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Educating girls in Pakistan’s western provinces

More than 17 million children in Pakistan are not in school, many of them girls.

Across the country as a whole, two thirds of women are unable to read or write. This lack of education among Pakistan’s female population is seen as a major hindrance to improving the country’s prosperity. There is a growing consensus among social and economic experts that the education of girls is a vital component to the development of poorer countries. The problem of illiteracy among women is particularly acute in certain provinces. Whereas over 35 percent of women are literate in Sindh and the Punjab, just 19 per cent are able to read and write in Khyber Pakhtunkhwa and only 14 per cent in Balochistan.

In two recent reports, the news agency IRIN highlights how young girls in the western provinces of Pakistan are desperate to be educated. In the first feature, IRIN looks at the Bolan district of Balochistan, which lies around 150km southeast of Quetta. Here, an elderly villager has returned home from the southern city of Karachi and is educating girls in Bolan. The area suffers from a shortage of school places for girls and attacks on female teachers have exacerbated this problem. Now, one elderly woman is offering hope to local girls in Bolan, all excited at the prospect of receiving their first lessons.

In the Khyber Pakhtunkhwa province, IRIN follows a group of youngsters in the small town of Kabal in the Swat Valley. Despite the dilapidated condition of their school buildings, burnt down by the Taliban in 2008, the town’s girls attend their lessons with high hopes for their futures. One twelve-year old says she wants to become a teacher herself and help educate other girls in her village. In another remote village in the Swat Valley, Shangla, Malala Yousafzai was nominated for the International Children’s Peace Prize, after she campaigned for girls’ rights against the Taliban. Receiving an award from Pakistan’s prime minister, Malala, who is now 13, said simply “I want education for the girls of Swat”.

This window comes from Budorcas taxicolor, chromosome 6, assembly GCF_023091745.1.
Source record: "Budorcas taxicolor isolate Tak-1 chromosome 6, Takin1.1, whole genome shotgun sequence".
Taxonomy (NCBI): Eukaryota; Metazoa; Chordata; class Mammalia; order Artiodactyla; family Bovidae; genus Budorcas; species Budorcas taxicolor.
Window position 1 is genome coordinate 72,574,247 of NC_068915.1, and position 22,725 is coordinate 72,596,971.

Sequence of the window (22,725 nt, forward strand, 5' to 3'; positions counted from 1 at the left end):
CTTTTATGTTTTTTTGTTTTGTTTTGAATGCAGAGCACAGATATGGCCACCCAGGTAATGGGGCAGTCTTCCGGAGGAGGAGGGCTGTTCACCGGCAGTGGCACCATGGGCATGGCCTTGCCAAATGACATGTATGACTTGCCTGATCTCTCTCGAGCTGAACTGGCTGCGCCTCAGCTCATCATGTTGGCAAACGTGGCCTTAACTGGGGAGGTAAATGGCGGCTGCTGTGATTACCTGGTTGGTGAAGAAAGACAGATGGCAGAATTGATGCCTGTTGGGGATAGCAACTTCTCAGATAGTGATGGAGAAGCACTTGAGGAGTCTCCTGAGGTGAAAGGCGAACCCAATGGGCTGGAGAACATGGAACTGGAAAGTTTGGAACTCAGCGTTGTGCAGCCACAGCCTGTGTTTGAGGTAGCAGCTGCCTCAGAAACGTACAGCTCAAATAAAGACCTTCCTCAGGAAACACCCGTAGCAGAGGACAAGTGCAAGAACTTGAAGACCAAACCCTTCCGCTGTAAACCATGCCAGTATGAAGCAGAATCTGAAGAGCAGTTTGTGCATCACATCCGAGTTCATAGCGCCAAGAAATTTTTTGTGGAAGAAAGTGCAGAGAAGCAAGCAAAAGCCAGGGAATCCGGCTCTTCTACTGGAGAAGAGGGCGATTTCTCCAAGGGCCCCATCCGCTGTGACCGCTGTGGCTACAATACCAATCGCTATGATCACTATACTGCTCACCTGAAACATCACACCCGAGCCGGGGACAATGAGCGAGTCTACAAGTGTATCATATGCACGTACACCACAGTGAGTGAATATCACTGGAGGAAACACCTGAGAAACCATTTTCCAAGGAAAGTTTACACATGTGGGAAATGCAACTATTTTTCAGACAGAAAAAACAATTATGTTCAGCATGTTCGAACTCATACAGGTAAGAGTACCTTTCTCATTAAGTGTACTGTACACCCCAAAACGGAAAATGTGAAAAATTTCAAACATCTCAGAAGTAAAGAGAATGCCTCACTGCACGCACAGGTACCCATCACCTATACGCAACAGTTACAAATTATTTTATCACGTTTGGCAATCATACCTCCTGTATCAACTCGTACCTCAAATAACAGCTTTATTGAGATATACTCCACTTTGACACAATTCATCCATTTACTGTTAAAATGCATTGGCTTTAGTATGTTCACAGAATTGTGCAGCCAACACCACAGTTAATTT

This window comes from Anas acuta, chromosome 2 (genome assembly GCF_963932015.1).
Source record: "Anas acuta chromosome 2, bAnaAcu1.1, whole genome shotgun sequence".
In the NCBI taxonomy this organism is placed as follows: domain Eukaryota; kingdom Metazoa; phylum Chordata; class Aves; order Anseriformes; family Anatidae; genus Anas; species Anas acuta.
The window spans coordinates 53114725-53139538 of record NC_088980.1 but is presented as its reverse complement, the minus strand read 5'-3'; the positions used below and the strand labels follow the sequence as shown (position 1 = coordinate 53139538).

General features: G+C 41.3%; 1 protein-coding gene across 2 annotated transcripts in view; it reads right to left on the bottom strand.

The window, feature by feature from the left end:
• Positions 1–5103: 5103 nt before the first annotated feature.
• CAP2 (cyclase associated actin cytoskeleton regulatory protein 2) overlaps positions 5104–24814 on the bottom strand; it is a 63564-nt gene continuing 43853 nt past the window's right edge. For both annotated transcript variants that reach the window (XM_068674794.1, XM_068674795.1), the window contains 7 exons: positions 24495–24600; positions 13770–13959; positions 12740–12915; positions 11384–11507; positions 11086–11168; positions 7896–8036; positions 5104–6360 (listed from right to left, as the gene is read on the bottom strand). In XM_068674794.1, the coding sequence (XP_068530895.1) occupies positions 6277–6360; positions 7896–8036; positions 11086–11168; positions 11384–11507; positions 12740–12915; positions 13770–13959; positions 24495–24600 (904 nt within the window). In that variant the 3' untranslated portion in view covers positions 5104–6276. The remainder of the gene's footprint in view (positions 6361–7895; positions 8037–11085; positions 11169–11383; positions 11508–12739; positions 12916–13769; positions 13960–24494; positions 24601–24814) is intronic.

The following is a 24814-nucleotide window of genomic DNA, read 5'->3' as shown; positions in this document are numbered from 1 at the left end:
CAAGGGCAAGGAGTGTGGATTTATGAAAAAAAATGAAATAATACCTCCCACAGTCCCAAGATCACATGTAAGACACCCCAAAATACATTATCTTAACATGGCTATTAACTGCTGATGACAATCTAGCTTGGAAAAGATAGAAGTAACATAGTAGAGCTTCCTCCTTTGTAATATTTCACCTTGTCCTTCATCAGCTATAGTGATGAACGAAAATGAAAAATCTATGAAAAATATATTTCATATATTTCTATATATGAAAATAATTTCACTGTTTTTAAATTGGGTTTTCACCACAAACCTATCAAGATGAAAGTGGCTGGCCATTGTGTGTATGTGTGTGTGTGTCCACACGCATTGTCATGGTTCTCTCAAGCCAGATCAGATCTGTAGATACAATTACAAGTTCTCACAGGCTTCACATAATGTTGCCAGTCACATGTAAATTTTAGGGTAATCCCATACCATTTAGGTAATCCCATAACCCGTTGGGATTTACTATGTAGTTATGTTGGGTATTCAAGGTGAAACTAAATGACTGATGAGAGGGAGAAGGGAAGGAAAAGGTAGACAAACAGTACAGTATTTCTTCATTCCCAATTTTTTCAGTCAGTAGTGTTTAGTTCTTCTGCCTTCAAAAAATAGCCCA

However, while youngsters bravely stand up for their rights, it is still extremely hard for many young girls to attend school in these regions. By running voluntary classes outside of school, community members are helping. But ultimately, more facilities and support will be needed. As part of its aid commitment to Pakistan, the UK’s Department for International Development (DFID) will spend a significant part of its budget on education over the next four years. This will include the expansion of educational programmes into Khyber Pakhtunkhwa. SOS Children continues its support of education for girls and boys in Khyber Pakhtunkhwa and Balochistan, through its homes and facilities in Quetta and Dhodial.

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